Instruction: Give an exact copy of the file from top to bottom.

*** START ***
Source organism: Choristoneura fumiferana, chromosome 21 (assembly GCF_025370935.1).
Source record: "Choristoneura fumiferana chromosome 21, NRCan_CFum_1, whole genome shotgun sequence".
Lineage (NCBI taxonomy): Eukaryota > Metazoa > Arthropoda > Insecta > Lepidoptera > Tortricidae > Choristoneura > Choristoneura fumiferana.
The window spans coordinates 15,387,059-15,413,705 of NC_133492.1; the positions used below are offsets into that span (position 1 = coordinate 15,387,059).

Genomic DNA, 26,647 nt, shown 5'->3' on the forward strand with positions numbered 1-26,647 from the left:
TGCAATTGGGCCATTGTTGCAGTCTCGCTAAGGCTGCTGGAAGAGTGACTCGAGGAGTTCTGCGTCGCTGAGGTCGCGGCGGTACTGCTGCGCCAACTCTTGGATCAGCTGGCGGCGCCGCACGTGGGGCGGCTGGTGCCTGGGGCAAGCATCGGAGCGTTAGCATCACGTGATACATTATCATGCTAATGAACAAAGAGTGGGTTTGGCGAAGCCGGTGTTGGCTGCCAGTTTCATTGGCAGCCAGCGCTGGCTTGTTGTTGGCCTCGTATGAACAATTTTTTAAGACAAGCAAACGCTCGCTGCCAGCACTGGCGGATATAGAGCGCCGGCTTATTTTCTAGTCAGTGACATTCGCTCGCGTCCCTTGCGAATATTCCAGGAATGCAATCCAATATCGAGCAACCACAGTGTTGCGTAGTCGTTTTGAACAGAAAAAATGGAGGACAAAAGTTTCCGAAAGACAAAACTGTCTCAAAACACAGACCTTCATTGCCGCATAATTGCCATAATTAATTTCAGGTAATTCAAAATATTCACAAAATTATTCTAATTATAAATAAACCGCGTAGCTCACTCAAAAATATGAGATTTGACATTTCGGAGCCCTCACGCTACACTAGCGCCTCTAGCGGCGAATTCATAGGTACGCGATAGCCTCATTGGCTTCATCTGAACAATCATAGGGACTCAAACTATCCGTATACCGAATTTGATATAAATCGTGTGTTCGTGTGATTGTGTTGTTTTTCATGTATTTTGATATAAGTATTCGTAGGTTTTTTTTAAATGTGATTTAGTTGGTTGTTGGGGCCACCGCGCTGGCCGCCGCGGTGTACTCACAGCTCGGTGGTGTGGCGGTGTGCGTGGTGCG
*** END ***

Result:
Source organism: Choristoneura fumiferana, chromosome 21 (assembly GCF_025370935.1).
Source record: "Choristoneura fumiferana chromosome 21, NRCan_CFum_1, whole genome shotgun sequence".
Lineage (NCBI taxonomy): Eukaryota > Metazoa > Arthropoda > Insecta > Lepidoptera > Tortricidae > Choristoneura > Choristoneura fumiferana.
The window spans coordinates 15,387,059-15,413,705 of NC_133492.1; the positions used below are offsets into that span (position 1 = coordinate 15,387,059).

Genomic DNA, 26,647 nt, shown 5'->3' on the forward strand with positions numbered 1-26,647 from the left:
TGCAATTGGGCCATTGTTGCAGTCTCGCTAAGGCTGCTGGAAGAGTGACTCGAGGAGTTCTGCGTCGCTGAGGTCGCGGCGGTACTGCTGCGCCAACTCTTGGATCAGCTGGCGGCGCCGCACGTGGGGCGGCTGGTGCCTGGGGCAAGCATCGGAGCGTTAGCATCACGTGATACATTATCATGCTAATGAACAAAGAGTGGGTTTGGCGAAGCCGGTGTTGGCTGCCAGTTTCATTGGCAGCCAGCGCTGGCTTGTTGTTGGCCTCGTATGAACAATTTTTTAAGACAAGCAAACGCTCGCTGCCAGCACTGGCGGATATAGAGCGCCGGCTTATTTTCTAGTCAGTGACATTCGCTCGCGTCCCTTGCGAATATTCCAGGAATGCAATCCAATATCGAGCAACCACAGTGTTGCGTAGTCGTTTTGAACAGAAAAAATGGAGGACAAAAGTTTCCGAAAGACAAAACTGTCTCAAAACACAGACCTTCATTGCCGCATAATTGCCATAATTAATTTCAGGTAATTCAAAATATTCACAAAATTATTCTAATTATAAATAAACCGCGTAGCTCACTCAAAAATATGAGATTTGACATTTCGGAGCCCTCACGCTACACTAGCGCCTCTAGCGGCGAATTCATAGGTACGCGATAGCCTCATTGGCTTCATCTGAACAATCATAGGGACTCAAACTATCCGTATACCGAATTTGATATAAATCGTGTGTTCGTGTGATTGTGTTGTTTTTCATGTATTTTGATATAAGTATTCGTAGGTTTTTTTTAAATGTGATTTAGTTGGTTGTTGGGGCCACCGCGCTGGCCGCCGCGGTGTACTCACAGCTCGGTGGTGTGGCGGTGTGCGTGGTGCG